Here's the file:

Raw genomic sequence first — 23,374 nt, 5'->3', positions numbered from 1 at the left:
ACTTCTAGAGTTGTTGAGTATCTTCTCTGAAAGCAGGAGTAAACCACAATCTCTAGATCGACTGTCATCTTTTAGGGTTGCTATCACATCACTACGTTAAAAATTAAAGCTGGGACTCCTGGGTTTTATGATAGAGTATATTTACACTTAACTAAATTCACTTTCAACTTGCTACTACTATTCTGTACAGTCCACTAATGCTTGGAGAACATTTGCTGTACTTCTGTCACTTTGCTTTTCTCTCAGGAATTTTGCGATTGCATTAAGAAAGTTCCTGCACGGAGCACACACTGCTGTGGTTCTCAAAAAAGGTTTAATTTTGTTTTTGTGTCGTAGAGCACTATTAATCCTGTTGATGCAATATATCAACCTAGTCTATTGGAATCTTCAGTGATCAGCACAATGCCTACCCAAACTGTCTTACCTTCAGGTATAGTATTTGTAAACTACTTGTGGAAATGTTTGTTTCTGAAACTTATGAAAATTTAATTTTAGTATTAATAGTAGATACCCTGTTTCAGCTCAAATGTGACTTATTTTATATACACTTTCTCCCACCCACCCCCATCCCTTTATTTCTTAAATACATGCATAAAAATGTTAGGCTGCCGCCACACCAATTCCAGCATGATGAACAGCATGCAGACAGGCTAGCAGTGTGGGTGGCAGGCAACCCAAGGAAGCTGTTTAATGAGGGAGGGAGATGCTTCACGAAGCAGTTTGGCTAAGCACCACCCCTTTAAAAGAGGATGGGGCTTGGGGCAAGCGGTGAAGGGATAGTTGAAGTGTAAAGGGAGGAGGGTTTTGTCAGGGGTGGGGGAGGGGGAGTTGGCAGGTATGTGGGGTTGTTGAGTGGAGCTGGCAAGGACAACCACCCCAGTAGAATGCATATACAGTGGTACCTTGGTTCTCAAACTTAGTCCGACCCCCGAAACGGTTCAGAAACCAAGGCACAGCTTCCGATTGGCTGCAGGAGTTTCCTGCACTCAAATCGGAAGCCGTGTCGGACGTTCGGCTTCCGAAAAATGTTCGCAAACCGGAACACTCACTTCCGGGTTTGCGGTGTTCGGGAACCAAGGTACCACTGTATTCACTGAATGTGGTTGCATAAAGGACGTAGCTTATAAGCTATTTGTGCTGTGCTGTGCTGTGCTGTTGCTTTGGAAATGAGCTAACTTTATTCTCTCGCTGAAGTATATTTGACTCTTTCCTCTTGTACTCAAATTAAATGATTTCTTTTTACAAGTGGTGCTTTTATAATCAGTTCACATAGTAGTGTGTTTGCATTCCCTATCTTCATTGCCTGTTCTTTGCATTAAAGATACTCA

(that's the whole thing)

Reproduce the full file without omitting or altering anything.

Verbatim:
Raw genomic sequence first — 23,374 nt, 5'->3', positions numbered from 1 at the left:
ACTTCTAGAGTTGTTGAGTATCTTCTCTGAAAGCAGGAGTAAACCACAATCTCTAGATCGACTGTCATCTTTTAGGGTTGCTATCACATCACTACGTTAAAAATTAAAGCTGGGACTCCTGGGTTTTATGATAGAGTATATTTACACTTAACTAAATTCACTTTCAACTTGCTACTACTATTCTGTACAGTCCACTAATGCTTGGAGAACATTTGCTGTACTTCTGTCACTTTGCTTTTCTCTCAGGAATTTTGCGATTGCATTAAGAAAGTTCCTGCACGGAGCACACACTGCTGTGGTTCTCAAAAAAGGTTTAATTTTGTTTTTGTGTCGTAGAGCACTATTAATCCTGTTGATGCAATATATCAACCTAGTCTATTGGAATCTTCAGTGATCAGCACAATGCCTACCCAAACTGTCTTACCTTCAGGTATAGTATTTGTAAACTACTTGTGGAAATGTTTGTTTCTGAAACTTATGAAAATTTAATTTTAGTATTAATAGTAGATACCCTGTTTCAGCTCAAATGTGACTTATTTTATATACACTTTCTCCCACCCACCCCCATCCCTTTATTTCTTAAATACATGCATAAAAATGTTAGGCTGCCGCCACACCAATTCCAGCATGATGAACAGCATGCAGACAGGCTAGCAGTGTGGGTGGCAGGCAACCCAAGGAAGCTGTTTAATGAGGGAGGGAGATGCTTCACGAAGCAGTTTGGCTAAGCACCACCCCTTTAAAAGAGGATGGGGCTTGGGGCAAGCGGTGAAGGGATAGTTGAAGTGTAAAGGGAGGAGGGTTTTGTCAGGGGTGGGGGAGGGGGAGTTGGCAGGTATGTGGGGTTGTTGAGTGGAGCTGGCAAGGACAACCACCCCAGTAGAATGCATATACAGTGGTACCTTGGTTCTCAAACTTAGTCCGACCCCCGAAACGGTTCAGAAACCAAGGCACAGCTTCCGATTGGCTGCAGGAGTTTCCTGCACTCAAATCGGAAGCCGTGTCGGACGTTCGGCTTCCGAAAAATGTTCGCAAACCGGAACACTCACTTCCGGGTTTGCGGTGTTCGGGAACCAAGGTACCACTGTATTCACTGAATGTGGTTGCATAAAGGACGTAGCTTATAAGCTATTTGTGCTGTGCTGTGCTGTGCTGTTGCTTTGGAAATGAGCTAACTTTATTCTCTCGCTGAAGTATATTTGACTCTTTCCTCTTGTACTCAAATTAAATGATTTCTTTTTACAAGTGGTGCTTTTATAATCAGTTCACATAGTAGTGTGTTTGCATTCCCTATCTTCATTGCCTGTTCTTTGCATTAAAGATACTCA